Review: Sara J. Maas’s The Throne of Glass

     Celaena Sardothien has been trained as an assassin since she was eight. When she was captured at 17 and taken to the Endovier prison where most people don’t live more than a month, Celaena focuses on the only thing she can: staying alive. So when the Crown Prince and his Captain of the Guard come to visit her and offer her a way to earn her freedom, of course, Celaena says yes. All she has to do is defeat 23 of the kingdom’s best thieves and assassins, and she will become the King’s Champion with her freedom coming soon after. Sounds easy, right? Wrong.

     Besides the fact that both the Captain of the Guard and the Crown Prince have caught Celaena’s eye yet both seem to provoke her in their ways, there is dark magic roaming the hallways of the castle and more and more competitors are being murdered. With a foreign princess as one of her only allies, Celaena must discover as much as she can about the forbidden magic that has entered the castle without the king finding out. After all, magic has been banned for many years and the king doesn’t respond kindly to people who disobey the law….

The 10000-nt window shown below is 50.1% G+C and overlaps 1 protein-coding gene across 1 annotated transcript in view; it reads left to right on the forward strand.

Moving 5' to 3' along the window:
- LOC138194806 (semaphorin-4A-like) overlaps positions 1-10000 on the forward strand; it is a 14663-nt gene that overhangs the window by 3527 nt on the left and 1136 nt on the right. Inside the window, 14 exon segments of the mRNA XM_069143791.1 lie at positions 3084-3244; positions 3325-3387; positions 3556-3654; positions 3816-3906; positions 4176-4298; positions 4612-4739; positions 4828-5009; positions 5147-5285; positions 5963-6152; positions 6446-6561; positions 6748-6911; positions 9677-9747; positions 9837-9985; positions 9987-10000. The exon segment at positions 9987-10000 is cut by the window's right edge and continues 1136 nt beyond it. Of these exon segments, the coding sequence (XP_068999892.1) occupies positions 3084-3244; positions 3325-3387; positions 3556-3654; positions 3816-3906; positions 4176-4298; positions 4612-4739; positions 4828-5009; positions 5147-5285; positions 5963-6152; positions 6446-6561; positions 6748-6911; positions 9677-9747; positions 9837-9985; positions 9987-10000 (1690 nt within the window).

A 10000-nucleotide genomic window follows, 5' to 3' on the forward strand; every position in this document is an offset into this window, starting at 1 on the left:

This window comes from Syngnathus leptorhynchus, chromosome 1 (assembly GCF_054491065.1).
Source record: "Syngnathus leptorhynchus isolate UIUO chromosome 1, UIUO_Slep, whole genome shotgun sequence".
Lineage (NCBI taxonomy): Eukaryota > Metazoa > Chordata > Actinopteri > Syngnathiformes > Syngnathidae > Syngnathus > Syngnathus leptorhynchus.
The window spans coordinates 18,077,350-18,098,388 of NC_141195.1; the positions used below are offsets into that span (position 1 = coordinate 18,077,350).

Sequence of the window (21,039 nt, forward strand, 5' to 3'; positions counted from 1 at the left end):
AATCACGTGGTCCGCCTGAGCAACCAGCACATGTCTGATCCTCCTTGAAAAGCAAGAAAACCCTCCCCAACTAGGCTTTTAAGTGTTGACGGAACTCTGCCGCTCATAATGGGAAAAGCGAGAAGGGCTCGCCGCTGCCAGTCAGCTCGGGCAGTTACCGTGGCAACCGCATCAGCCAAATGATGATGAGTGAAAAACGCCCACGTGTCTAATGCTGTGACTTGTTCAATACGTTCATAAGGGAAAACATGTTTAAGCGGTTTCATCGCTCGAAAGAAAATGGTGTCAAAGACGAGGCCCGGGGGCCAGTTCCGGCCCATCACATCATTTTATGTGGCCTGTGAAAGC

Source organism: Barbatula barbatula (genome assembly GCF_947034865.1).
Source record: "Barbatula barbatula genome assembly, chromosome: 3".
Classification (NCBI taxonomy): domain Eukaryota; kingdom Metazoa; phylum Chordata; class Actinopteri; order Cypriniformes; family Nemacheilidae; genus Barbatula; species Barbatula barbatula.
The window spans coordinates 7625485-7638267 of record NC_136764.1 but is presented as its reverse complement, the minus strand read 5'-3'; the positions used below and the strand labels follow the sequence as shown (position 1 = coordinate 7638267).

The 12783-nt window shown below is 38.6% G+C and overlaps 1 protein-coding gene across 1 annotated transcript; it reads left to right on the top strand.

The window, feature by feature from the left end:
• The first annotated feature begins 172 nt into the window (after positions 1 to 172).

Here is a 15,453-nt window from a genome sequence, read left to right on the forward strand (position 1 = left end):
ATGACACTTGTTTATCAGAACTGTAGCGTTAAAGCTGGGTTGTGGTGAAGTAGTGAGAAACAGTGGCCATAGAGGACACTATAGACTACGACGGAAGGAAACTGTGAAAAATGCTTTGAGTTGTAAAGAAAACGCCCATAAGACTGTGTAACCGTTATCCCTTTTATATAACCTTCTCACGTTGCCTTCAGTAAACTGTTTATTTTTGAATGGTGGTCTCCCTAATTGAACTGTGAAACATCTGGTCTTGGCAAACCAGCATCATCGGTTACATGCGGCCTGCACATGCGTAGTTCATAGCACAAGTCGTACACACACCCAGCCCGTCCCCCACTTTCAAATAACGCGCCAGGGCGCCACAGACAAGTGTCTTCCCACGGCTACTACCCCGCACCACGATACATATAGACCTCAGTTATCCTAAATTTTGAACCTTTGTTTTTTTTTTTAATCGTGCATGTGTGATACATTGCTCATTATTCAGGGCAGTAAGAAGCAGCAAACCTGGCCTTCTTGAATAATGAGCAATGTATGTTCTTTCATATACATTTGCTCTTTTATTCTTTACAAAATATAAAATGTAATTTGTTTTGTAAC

Sara J. Maas spins another breath-catching tale that has roots in the Cinderella fairytale but soon takes on a life of its own. The Throne of Glass will make you question authority and teach you that sometimes life isn’t fair, so you have to play by your own rules. The Throne of Glass is perfect for fans of the Hunger Games and Game of Thrones!



Leave a Reply

Fill in your details below or click an icon to log in: Logo

You are commenting using your account. Log Out /  Change )

Twitter picture

You are commenting using your Twitter account. Log Out /  Change )

Facebook photo

You are commenting using your Facebook account. Log Out /  Change )

Connecting to %s